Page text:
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Former Washington Post executive editor Leonard Downie Jr. is writing a memoir about his nearly half-century at the newspaper. The tome will be published by PublicAffairs Books in 2020 and promises a peek at the backstory of how The Post covered the biggest stories of the day, from the 1968 Washington riots to President Bill Clinton’s affair with Monica Lewinsky to the Iraq War.
Downie, who got his start as an intern in 1964 and eventually rose to the paper’s top editorial job, promises to recount many of the stories the government hoped to quash — and if that sounds like a certain Oscar-nominated movie, it’s no coincidence.
Downie was a consultant for the 2017 film “The Post,” which starred Meryl Streep as Post publisher Katharine Graham and Tom Hanks as Downie’s predecessor as executive editor, Ben Bradlee. Director Steven Spielberg told Downie he wanted to make the movie, which focused on the paper’s decision to publish the Pentagon Papers over the White House’s objections, at a time when the idea of the news media standing against a hostile administration would resonate. “And that’s why this book will be timely, too,” Downie says.
Other sources of inspiration included legendary Post reporter Bob Woodward. “He ordered me to do it, and I always do what he tells me to,” Downie says with a laugh, “though he never did what I told him to do.” And a third factor that prompted Downie to go for it? Cardboard boxes.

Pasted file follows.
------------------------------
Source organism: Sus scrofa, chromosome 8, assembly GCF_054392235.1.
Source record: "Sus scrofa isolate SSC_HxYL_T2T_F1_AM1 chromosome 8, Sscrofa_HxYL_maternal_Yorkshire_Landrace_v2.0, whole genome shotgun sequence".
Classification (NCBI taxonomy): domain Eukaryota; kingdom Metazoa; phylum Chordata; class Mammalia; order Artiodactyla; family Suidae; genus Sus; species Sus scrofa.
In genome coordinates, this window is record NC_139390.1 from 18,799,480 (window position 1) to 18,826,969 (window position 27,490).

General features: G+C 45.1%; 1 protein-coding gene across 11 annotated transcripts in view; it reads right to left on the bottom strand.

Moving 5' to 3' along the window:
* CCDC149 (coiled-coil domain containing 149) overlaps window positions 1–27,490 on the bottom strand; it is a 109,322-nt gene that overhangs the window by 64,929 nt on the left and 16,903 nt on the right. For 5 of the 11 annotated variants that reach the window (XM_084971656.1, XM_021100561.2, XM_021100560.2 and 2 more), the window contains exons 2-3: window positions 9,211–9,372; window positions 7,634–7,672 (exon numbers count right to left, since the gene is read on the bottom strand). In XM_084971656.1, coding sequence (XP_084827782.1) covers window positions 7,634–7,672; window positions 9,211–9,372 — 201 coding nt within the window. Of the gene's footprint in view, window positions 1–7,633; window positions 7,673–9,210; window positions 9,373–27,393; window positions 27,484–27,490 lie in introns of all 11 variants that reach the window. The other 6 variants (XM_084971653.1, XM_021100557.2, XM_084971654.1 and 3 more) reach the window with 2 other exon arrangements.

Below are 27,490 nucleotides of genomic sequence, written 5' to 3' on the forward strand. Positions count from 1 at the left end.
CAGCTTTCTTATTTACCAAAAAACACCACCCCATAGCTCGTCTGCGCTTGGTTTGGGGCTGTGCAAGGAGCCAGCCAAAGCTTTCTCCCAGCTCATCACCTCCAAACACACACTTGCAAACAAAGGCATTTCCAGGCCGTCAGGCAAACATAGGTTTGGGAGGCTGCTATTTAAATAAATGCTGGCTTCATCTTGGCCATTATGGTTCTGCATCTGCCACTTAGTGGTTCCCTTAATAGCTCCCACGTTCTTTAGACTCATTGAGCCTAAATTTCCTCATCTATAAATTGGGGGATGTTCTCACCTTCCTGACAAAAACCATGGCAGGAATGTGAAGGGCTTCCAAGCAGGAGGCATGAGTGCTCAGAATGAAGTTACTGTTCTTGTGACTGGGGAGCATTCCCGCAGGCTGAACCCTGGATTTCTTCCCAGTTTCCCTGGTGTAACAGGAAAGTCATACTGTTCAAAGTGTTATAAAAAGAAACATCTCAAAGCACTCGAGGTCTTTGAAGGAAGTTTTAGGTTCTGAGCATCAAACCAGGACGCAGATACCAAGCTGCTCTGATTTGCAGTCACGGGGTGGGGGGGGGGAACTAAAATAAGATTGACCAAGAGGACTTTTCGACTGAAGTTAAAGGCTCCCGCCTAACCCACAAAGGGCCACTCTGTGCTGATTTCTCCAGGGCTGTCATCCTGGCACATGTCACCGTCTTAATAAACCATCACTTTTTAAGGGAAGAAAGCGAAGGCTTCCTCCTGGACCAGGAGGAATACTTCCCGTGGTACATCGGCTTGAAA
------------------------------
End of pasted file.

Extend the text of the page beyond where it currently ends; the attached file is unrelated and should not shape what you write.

The Post moved in 2015 from its longtime headquarters on 15th Street NW to a building a few blocks away on Franklin Square. Downie had kept an office at the old building long after he had officially left his day-to-day role at the paper, but he knew there wouldn’t be space in the streamlined new digs. As anyone who has ever packed up for a move can attest, discoveries can be made — and Downie says he unearthed a trove: “I realized there was a depth of material there, and a lot of it is applicable today.”
The rest was a yadda-yadda of proposal-writing, agents, negotiations, etc. Downie signed the deal last week (for a “modest advance”) and now faces something he routinely doled out as an editor and, now, as a journalism professor at Arizona State University: a looming deadline.
Downie says he is not panicking yet, but he is poring over old notes and jogging his memory via interviews with old colleagues. Though Downie is obviously a champion of journalism and of The Post, the book won’t be all soft-focus: The publisher says to expect reflections on where the newspaper failed — for example, by “insufficiently challenging” the Bush administration in the lead-up to the Iraq War.
Digging up parts of memory lane also will include some self-reflection, since the book will also cover his personal journey from a modest background in Cleveland. (Ivy Leaguers at The Post sometimes referred to their publicly educated colleague, an Ohio State graduate, as “Land Grant Len.”)
And that research seems to suit the former investigative reporter just fine: “I’m discovering things,” he says.